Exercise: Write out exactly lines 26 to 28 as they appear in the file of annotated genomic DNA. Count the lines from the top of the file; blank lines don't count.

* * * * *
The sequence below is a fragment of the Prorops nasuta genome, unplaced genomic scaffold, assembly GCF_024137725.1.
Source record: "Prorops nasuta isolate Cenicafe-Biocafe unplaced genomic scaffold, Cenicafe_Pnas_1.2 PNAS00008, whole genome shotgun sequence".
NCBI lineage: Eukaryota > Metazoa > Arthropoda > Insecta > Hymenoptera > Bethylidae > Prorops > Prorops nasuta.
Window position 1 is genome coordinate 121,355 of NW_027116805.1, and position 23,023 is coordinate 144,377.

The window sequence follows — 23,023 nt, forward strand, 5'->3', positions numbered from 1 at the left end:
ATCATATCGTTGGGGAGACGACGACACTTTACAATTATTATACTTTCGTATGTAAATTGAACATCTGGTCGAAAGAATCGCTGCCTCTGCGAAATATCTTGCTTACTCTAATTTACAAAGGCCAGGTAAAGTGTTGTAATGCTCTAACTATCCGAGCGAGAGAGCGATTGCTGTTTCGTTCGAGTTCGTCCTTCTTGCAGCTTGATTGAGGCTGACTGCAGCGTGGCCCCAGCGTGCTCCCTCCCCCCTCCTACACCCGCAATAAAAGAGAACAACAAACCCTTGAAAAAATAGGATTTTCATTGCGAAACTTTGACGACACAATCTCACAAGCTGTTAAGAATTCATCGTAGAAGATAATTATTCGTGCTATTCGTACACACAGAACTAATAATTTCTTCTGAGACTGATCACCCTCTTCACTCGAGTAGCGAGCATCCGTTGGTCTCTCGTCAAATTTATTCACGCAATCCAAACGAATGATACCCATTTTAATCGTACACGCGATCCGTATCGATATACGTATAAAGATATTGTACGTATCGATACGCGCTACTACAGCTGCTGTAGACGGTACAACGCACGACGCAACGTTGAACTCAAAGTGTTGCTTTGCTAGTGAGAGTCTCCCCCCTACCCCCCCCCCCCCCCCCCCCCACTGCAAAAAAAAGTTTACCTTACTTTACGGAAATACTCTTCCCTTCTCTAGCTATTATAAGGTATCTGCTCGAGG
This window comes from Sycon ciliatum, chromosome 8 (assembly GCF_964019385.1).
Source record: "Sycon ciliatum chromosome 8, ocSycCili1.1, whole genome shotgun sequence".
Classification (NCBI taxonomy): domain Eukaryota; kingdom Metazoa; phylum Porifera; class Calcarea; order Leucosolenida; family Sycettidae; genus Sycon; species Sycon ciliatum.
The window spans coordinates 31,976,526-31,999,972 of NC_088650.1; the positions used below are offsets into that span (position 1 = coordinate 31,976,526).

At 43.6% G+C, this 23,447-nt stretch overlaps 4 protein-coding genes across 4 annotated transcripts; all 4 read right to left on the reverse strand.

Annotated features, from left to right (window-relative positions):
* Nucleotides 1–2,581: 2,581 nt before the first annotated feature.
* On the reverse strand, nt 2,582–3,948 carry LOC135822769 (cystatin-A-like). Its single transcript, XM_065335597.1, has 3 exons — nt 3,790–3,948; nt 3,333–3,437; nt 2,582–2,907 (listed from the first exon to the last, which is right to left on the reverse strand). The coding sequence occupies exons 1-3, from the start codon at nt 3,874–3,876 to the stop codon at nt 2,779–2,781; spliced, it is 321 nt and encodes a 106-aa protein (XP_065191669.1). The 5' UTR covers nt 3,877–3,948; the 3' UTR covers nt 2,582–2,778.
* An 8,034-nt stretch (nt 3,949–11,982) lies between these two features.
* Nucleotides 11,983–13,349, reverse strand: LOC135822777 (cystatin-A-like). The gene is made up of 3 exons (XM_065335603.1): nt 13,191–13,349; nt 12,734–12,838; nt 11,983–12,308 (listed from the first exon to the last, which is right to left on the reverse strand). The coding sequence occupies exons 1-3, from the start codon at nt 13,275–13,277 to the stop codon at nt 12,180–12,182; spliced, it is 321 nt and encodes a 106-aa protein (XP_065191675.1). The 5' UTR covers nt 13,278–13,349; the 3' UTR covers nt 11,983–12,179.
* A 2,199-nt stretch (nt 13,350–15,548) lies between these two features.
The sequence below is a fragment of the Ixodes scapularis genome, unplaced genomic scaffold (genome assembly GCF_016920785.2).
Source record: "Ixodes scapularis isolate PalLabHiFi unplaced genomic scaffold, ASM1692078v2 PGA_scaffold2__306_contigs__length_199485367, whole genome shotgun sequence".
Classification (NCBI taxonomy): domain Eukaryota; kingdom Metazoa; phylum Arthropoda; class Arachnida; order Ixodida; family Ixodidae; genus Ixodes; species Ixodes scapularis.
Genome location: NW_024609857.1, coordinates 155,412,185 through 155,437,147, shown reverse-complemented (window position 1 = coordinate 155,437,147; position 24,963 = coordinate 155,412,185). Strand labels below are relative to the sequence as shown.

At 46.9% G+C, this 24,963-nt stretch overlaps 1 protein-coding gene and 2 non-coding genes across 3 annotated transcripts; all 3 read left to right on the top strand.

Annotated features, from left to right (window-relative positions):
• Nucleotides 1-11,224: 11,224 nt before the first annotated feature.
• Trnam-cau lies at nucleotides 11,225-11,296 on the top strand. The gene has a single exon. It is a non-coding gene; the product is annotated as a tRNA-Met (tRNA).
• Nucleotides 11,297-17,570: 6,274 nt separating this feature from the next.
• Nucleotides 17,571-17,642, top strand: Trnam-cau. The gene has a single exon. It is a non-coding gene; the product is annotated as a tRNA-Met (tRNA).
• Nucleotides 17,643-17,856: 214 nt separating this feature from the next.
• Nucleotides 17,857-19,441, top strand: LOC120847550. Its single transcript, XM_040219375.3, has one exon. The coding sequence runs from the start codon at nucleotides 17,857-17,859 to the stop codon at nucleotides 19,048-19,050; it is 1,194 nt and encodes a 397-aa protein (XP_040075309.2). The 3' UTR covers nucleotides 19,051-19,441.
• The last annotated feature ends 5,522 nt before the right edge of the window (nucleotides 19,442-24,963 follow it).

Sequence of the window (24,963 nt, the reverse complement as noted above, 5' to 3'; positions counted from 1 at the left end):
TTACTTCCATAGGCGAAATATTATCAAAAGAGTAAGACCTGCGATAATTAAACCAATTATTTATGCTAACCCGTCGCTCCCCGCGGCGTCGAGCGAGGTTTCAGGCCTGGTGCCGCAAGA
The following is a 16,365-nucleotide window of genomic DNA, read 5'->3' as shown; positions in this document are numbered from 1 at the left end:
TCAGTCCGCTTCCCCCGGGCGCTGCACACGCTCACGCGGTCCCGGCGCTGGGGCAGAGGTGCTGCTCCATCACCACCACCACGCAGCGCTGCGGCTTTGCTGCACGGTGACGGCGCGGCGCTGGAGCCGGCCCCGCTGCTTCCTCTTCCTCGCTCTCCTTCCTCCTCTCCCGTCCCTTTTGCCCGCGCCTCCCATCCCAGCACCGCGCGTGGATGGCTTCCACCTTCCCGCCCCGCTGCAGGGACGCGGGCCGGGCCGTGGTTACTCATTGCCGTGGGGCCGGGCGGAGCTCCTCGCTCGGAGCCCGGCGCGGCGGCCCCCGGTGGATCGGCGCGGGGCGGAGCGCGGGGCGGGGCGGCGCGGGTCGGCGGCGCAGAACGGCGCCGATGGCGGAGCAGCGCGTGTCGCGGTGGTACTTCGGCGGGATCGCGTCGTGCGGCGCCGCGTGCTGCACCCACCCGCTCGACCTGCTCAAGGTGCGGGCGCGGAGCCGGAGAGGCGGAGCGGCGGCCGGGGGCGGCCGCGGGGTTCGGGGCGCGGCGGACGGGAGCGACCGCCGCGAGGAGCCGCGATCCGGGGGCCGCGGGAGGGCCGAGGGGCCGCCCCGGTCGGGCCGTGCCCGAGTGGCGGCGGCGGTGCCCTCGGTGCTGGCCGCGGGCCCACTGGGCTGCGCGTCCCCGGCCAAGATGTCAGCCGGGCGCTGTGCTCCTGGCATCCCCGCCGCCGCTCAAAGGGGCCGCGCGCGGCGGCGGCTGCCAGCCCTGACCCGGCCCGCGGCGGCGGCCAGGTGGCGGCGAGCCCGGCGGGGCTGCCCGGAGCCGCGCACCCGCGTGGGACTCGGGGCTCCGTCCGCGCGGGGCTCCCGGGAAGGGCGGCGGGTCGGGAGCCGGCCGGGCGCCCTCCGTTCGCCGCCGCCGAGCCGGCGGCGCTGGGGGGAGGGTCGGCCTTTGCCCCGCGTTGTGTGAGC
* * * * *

• Nucleotides 11,297-17,570: 6,274 nt separating this feature from the next.
• Nucleotides 17,571-17,642, top strand: Trnam-cau. The gene has a single exon. It is a non-coding gene; the product is annotated as a tRNA-Met (tRNA).
• Nucleotides 17,643-17,856: 214 nt separating this feature from the next.